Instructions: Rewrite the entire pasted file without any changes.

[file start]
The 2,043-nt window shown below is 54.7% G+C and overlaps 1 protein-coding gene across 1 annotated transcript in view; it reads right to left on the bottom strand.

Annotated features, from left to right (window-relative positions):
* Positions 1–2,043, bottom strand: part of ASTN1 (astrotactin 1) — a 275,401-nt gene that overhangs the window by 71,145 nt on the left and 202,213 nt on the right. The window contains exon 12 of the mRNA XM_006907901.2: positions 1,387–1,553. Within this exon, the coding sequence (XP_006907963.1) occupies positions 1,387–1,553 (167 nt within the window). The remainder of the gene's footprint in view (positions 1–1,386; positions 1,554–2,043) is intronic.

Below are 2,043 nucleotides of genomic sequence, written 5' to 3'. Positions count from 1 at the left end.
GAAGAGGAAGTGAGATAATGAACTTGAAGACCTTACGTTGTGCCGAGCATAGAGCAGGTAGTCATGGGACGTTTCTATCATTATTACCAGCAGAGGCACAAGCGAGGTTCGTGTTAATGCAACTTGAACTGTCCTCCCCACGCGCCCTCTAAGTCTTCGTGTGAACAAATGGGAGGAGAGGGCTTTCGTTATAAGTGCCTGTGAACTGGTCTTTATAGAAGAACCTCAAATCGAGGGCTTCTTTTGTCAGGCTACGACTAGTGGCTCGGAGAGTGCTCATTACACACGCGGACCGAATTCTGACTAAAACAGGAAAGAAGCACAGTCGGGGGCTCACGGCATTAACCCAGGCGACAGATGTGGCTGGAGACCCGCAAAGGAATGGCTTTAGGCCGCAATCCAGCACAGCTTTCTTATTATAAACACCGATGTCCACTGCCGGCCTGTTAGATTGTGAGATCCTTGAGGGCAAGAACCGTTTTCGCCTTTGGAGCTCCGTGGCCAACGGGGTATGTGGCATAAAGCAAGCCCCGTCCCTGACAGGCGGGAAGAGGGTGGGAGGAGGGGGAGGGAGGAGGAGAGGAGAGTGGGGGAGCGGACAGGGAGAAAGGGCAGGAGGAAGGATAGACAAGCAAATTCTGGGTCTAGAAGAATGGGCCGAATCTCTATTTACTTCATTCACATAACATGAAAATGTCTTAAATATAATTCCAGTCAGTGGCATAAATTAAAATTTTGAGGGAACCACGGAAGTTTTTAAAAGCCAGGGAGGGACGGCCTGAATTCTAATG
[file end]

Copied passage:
The 2,043-nt window shown below is 54.7% G+C and overlaps 1 protein-coding gene across 1 annotated transcript in view; it reads right to left on the bottom strand.

Annotated features, from left to right (window-relative positions):
* Positions 1–2,043, bottom strand: part of ASTN1 (astrotactin 1) — a 275,401-nt gene that overhangs the window by 71,145 nt on the left and 202,213 nt on the right. The window contains exon 12 of the mRNA XM_006907901.2: positions 1,387–1,553. Within this exon, the coding sequence (XP_006907963.1) occupies positions 1,387–1,553 (167 nt within the window). The remainder of the gene's footprint in view (positions 1–1,386; positions 1,554–2,043) is intronic.

Below are 2,043 nucleotides of genomic sequence, written 5' to 3'. Positions count from 1 at the left end.
GAAGAGGAAGTGAGATAATGAACTTGAAGACCTTACGTTGTGCCGAGCATAGAGCAGGTAGTCATGGGACGTTTCTATCATTATTACCAGCAGAGGCACAAGCGAGGTTCGTGTTAATGCAACTTGAACTGTCCTCCCCACGCGCCCTCTAAGTCTTCGTGTGAACAAATGGGAGGAGAGGGCTTTCGTTATAAGTGCCTGTGAACTGGTCTTTATAGAAGAACCTCAAATCGAGGGCTTCTTTTGTCAGGCTACGACTAGTGGCTCGGAGAGTGCTCATTACACACGCGGACCGAATTCTGACTAAAACAGGAAAGAAGCACAGTCGGGGGCTCACGGCATTAACCCAGGCGACAGATGTGGCTGGAGACCCGCAAAGGAATGGCTTTAGGCCGCAATCCAGCACAGCTTTCTTATTATAAACACCGATGTCCACTGCCGGCCTGTTAGATTGTGAGATCCTTGAGGGCAAGAACCGTTTTCGCCTTTGGAGCTCCGTGGCCAACGGGGTATGTGGCATAAAGCAAGCCCCGTCCCTGACAGGCGGGAAGAGGGTGGGAGGAGGGGGAGGGAGGAGGAGAGGAGAGTGGGGGAGCGGACAGGGAGAAAGGGCAGGAGGAAGGATAGACAAGCAAATTCTGGGTCTAGAAGAATGGGCCGAATCTCTATTTACTTCATTCACATAACATGAAAATGTCTTAAATATAATTCCAGTCAGTGGCATAAATTAAAATTTTGAGGGAACCACGGAAGTTTTTAAAAGCCAGGGAGGGACGGCCTGAATTCTAATG